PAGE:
“You shall love the Eternal One, your G-d, with all your heart, with all your soul, and with all your might.” These strange words, made familiar by sheer repetition in the V’ahavtah, appear in this week’s Torah portion, V’etchanan. A commandment to love? It doesn’t make any sense. Even in reference to our parents, where it is easy, the Torah only tells us to honor. How can a person love on command? Why would G-d give us a decree that is nearly impossible to follow? I can honor G-d, obey G-d, feel grateful to G-d, but to love is not something that humans can simply do on demand.
Sometimes it seems easy. When I look at a baby’s smile, a sunset, my family my gratitude overflows. But other times, I see a child with cancer, I remember the holocaust, I see poverty. How can G-d allow this to happen? It is in those moments that doubt and fear can overwhelm love, can even crush every rational explanation that I hold dear.
Let’s look a little further into the V’ahavtah. “Take these words which I command you this day… Teach them faithfully to your children. Speak of them in your home and on your way, when you lie down and when you rise up. Bind them as a sign upon your hand and let them serve as a symbol on your forehead. Inscribe them on the doorposts of your house and on your gates.”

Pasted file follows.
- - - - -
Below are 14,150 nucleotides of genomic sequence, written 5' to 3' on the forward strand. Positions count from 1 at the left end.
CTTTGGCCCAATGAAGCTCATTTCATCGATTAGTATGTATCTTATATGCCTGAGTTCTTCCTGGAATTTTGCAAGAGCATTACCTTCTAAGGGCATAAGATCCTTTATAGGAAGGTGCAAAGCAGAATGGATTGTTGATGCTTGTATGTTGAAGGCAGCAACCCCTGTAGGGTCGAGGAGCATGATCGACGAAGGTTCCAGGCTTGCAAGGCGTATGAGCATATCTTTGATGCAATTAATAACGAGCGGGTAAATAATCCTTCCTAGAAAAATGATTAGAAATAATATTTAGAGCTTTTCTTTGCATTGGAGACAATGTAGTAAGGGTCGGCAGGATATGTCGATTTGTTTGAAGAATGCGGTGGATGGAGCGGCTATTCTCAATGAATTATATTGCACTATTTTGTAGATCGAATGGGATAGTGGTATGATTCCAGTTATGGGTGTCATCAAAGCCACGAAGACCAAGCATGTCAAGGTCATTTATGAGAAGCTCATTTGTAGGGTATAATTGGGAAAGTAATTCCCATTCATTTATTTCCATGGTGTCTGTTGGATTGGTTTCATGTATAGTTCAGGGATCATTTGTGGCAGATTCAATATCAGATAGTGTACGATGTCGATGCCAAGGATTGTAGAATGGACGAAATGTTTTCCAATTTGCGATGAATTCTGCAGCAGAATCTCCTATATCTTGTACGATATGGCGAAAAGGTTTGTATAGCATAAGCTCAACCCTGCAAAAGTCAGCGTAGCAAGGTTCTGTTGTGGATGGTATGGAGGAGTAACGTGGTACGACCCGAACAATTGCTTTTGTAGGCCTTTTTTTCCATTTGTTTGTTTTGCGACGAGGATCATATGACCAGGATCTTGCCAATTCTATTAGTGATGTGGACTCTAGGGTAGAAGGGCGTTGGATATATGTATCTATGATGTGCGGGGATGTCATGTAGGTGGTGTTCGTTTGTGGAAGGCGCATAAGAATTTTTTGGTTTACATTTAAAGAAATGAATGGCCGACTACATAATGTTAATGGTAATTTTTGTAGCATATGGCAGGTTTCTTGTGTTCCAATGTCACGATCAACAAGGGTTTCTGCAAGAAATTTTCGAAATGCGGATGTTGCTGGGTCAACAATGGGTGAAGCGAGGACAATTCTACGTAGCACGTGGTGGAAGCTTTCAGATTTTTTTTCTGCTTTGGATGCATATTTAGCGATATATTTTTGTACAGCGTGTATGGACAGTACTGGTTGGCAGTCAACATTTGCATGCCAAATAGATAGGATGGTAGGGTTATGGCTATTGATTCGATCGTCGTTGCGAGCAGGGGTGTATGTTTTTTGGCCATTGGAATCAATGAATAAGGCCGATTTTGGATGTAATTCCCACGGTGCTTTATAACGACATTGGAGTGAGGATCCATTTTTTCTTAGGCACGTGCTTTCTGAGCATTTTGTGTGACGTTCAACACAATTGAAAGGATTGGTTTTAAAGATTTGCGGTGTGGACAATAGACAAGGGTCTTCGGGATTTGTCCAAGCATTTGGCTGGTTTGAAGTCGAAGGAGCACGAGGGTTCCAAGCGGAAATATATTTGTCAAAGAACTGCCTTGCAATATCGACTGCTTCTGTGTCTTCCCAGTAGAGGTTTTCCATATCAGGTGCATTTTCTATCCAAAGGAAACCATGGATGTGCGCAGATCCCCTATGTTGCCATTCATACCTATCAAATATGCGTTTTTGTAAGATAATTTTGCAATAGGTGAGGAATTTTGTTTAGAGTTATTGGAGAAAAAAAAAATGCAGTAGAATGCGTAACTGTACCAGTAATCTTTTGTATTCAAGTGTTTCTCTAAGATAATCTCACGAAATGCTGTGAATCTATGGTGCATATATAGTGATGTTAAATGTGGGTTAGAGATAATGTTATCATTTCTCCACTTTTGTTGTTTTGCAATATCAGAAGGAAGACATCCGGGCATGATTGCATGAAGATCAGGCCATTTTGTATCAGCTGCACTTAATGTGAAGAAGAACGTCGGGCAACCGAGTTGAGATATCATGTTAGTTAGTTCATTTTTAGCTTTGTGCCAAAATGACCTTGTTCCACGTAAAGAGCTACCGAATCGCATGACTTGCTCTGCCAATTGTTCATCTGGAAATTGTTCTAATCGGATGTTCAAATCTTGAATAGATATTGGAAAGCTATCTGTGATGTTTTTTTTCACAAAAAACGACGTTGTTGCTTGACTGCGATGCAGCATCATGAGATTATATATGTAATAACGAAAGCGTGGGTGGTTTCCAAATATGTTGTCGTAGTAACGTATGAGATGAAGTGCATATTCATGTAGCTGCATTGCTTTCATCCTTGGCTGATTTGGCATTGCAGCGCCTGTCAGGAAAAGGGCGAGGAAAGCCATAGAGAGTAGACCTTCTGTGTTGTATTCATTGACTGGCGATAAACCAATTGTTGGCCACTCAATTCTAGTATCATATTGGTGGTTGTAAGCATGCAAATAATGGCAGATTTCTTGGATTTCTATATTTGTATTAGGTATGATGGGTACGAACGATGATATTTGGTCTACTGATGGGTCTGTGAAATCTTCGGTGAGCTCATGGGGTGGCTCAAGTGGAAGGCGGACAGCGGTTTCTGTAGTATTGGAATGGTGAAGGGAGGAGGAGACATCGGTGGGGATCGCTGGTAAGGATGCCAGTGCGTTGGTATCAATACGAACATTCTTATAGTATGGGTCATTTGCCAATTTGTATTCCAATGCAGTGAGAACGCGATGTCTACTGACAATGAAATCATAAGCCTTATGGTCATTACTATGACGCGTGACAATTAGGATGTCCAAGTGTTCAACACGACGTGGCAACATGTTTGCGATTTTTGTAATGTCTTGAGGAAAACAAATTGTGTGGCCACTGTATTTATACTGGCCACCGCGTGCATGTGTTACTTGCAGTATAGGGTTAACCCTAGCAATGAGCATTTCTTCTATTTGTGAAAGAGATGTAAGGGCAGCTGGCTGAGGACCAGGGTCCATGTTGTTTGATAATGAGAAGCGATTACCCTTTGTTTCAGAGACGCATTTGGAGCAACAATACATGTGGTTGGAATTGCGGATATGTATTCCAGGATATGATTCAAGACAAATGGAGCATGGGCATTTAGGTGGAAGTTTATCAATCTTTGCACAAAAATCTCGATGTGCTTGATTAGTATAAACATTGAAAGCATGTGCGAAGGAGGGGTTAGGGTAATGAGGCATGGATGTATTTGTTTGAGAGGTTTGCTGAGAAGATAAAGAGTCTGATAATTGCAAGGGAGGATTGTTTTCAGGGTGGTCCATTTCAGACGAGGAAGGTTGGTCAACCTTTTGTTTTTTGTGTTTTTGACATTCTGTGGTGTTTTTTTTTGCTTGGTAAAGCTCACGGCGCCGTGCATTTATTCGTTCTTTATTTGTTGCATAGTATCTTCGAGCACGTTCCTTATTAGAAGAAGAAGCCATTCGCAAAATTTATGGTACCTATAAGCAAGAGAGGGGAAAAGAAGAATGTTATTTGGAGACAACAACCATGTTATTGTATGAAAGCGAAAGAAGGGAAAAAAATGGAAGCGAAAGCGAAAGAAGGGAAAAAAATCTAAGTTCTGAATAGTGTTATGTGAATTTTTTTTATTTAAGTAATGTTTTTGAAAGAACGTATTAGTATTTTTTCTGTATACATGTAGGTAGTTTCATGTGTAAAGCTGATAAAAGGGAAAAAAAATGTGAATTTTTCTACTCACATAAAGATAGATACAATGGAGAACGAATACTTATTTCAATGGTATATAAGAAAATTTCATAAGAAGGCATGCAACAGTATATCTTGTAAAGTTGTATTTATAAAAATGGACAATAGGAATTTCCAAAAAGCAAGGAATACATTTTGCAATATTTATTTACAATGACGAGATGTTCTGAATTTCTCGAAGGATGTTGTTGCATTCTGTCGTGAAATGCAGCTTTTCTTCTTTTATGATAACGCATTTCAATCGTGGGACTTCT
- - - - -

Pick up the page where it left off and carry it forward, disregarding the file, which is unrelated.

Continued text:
When I teach the V’ahavtah to my students, I ask them what it takes to make a new friend. Sometimes I meet someone and right in that first moment when I meet them, I think, this person could be a great friend. In order to build that friendship, I mustn’t simply ignore the person. I need to call them, invite them over, and spend time with them. This is how humans build and maintain relationship.
It is the same thing with G-d, although we often forget it. G-d seems like a mighty and unknowable being. This is discouraging and so, sometimes we forget to seek G-d out. This week’s Torah portion tells us, “…if you search there for the Eternal One your G-d, you will find G-d, if only you seek G-d with all your heart and soul.” (Deut 4:29). Just as when you build a relationship with any human person you need to seek them out and spend time with them, so it is the same way with G-d.
How do you seek out and spend time with G-d? Prayer is the obvious, but not the only way. Teaching your children about G-d makes G-d a presence in your home. Talking about G-d at home and out insures that G-d will become a part of your life. Binding G-d’s words on your hands and between your eyes, whether literally with the tefillin and mezuzah or symbolically by your actions and thoughts, will attach G-d’s intentions to your physical self and your actions. And what will happen if you do all these things? You will develop a relationship with G-d and, in time, you will love G-d.
So, I ask my students. Is this prayer a commandment, or a prediction? I believe that it is both. G-d wants us to be in relationship with G-d, so this is a commandment and an instruction manual on how to begin and maintain that relationship. Faith ebbs and flows, depending on life’s circumstances, but these instructions help preserve that connection with G-d throughout life. Through this relationship we will grow to love G-d: “with all our hearts, all our souls, and all our might.”